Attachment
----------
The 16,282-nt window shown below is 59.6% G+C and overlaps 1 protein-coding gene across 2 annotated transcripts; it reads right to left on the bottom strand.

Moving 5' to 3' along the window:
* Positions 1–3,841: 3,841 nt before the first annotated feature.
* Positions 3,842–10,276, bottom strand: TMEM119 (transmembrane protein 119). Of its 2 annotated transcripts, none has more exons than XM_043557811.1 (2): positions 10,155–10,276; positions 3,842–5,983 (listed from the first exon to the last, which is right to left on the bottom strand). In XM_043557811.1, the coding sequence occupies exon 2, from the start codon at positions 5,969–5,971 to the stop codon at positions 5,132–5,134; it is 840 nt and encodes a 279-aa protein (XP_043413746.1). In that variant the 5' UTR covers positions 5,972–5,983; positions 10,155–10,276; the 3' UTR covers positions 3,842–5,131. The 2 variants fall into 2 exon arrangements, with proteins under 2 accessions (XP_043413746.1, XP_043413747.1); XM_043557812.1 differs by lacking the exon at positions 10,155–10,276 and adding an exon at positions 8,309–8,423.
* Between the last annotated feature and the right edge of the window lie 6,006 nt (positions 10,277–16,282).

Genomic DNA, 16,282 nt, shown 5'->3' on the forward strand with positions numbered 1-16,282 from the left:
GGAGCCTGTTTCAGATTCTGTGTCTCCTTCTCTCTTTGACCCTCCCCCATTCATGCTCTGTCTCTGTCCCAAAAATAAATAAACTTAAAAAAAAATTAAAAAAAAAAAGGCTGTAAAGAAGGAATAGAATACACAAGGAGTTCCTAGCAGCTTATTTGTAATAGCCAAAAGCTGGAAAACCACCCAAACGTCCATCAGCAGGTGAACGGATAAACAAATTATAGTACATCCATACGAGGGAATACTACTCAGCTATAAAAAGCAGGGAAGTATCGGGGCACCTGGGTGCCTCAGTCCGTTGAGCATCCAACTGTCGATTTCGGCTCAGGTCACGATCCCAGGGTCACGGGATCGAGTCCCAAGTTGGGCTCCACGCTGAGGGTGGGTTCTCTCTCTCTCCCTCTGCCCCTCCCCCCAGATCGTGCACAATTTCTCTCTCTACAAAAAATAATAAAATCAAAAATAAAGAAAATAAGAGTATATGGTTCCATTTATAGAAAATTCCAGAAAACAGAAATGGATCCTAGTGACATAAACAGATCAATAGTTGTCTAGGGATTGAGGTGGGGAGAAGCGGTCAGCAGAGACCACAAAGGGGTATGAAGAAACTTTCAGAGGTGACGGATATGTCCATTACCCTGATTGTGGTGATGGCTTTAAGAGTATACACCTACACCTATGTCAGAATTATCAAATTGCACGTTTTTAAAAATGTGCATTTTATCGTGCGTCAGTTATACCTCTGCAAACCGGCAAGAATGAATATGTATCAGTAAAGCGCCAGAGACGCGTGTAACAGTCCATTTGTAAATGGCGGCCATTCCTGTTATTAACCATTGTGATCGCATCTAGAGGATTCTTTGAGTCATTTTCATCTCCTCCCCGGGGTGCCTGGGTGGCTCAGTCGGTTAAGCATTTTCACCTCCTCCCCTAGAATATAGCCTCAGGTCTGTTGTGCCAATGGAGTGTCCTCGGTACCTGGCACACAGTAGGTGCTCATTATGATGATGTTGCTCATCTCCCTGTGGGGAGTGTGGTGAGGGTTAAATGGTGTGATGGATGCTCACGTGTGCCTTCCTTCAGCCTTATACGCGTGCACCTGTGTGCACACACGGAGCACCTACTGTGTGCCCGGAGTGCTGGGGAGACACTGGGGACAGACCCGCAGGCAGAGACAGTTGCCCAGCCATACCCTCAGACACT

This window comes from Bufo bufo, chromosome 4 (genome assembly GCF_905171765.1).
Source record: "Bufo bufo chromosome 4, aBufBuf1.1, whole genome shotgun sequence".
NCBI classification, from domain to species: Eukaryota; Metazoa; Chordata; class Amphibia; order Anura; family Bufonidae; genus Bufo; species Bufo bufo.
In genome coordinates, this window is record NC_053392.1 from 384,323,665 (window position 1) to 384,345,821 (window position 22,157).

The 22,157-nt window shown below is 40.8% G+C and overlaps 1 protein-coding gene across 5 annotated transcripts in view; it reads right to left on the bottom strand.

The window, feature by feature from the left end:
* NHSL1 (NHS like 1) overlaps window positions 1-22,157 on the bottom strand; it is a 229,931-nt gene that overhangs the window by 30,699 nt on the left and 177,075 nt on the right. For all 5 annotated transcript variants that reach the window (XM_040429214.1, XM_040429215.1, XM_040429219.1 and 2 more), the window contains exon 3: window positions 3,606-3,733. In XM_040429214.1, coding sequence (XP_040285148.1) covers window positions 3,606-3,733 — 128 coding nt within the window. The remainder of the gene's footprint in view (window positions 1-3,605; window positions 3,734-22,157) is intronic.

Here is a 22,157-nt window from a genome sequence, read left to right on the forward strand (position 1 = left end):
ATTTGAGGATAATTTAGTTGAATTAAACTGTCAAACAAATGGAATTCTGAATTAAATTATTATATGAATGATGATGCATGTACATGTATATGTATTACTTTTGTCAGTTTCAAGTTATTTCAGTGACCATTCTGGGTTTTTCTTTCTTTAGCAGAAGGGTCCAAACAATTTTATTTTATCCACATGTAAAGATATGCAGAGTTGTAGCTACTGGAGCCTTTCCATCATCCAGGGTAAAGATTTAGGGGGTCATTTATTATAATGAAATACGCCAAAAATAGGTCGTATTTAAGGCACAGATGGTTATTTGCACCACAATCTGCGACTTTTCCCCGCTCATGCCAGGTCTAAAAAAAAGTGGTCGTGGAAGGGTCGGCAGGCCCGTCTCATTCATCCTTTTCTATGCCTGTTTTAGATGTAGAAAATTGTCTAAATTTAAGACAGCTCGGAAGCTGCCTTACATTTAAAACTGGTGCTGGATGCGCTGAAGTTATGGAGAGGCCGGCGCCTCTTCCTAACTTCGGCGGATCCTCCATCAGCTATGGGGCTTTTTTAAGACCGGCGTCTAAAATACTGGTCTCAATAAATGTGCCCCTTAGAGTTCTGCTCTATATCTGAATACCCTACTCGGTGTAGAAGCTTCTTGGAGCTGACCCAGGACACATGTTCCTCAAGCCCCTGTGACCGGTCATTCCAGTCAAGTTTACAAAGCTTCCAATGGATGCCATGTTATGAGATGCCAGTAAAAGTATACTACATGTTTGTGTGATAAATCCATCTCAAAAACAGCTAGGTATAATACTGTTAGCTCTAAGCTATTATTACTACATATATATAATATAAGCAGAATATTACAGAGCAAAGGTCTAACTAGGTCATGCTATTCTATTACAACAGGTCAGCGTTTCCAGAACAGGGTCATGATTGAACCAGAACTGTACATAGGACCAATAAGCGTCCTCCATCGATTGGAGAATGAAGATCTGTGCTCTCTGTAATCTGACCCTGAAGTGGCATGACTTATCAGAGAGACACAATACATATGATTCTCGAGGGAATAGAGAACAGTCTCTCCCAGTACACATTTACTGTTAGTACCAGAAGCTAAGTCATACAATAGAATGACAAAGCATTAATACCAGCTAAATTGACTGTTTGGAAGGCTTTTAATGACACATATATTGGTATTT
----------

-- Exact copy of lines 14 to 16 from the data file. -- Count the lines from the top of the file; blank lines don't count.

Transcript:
* NHSL1 (NHS like 1) overlaps window positions 1-22,157 on the bottom strand; it is a 229,931-nt gene that overhangs the window by 30,699 nt on the left and 177,075 nt on the right. For all 5 annotated transcript variants that reach the window (XM_040429214.1, XM_040429215.1, XM_040429219.1 and 2 more), the window contains exon 3: window positions 3,606-3,733. In XM_040429214.1, coding sequence (XP_040285148.1) covers window positions 3,606-3,733 — 128 coding nt within the window. The remainder of the gene's footprint in view (window positions 1-3,605; window positions 3,734-22,157) is intronic.

Here is a 22,157-nt window from a genome sequence, read left to right on the forward strand (position 1 = left end):
ATTTGAGGATAATTTAGTTGAATTAAACTGTCAAACAAATGGAATTCTGAATTAAATTATTATATGAATGATGATGCATGTACATGTATATGTATTACTTTTGTCAGTTTCAAGTTATTTCAGTGACCATTCTGGGTTTTTCTTTCTTTAGCAGAAGGGTCCAAACAATTTTATTTTATCCACATGTAAAGATATGCAGAGTTGTAGCTACTGGAGCCTTTCCATCATCCAGGGTAAAGATTTAGGGGGTCATTTATTATAATGAAATACGCCAAAAATAGGTCGTATTTAAGGCACAGATGGTTATTTGCACCACAATCTGCGACTTTTCCCCGCTCATGCCAGGTCTAAAAAAAAGTGGTCGTGGAAGGGTCGGCAGGCCCGTCTCATTCATCCTTTTCTATGCCTGTTTTAGATGTAGAAAATTGTCTAAATTTAAGACAGCTCGGAAGCTGCCTTACATTTAAAACTGGTGCTGGATGCGCTGAAGTTATGGAGAGGCCGGCGCCTCTTCCTAACTTCGGCGGATCCTCCATCAGCTATGGGGCTTTTTTAAGACCGGCGTCTAAAATACTGGTCTCAATAAATGTGCCCCTTAGAGTTCTGCTCTATATCTGAATACCCTACTCGGTGTAGAAGCTTCTTGGAGCTGACCCAGGACACATGTTCCTCAAGCCCCTGTGACCGGTCATTCCAGTCAAGTTTACAAAGCTTCCAATGGATGCCATGTTATGAGATGCCAGTAAAAGTATACTACATGTTTGTGTGATAAATCCATCTCAAAAACAGCTAGGTATAATACTGTTAGCTCTAAGCTATTATTACTACATATATATAATATAAGCAGAATATTACAGAGCAAAGGTCTAACTAGGTCATGCTATTCTATTACAACAGGTCAGCGTTTCCAGAACAGGGTCATGATTGAACCAGAACTGTACATAGGACCAATAAGCGTCCTCCATCGATTGGAGAATGAAGATCTGTGCTCTCTGTAATCTGACCCTGAAGTGGCATGACTTATCAGAGAGACACAATACATATGATTCTCGAGGGAATAGAGAACAGTCTCTCCCAGTACACATTTACTGTTAGTACCAGAAGCTAAGTCATACAATAGAATGACAAAGCATTAATACCAGCTAAATTGACTGTTTGGAAGGCTTTTAATGACACATATATTGGTATTT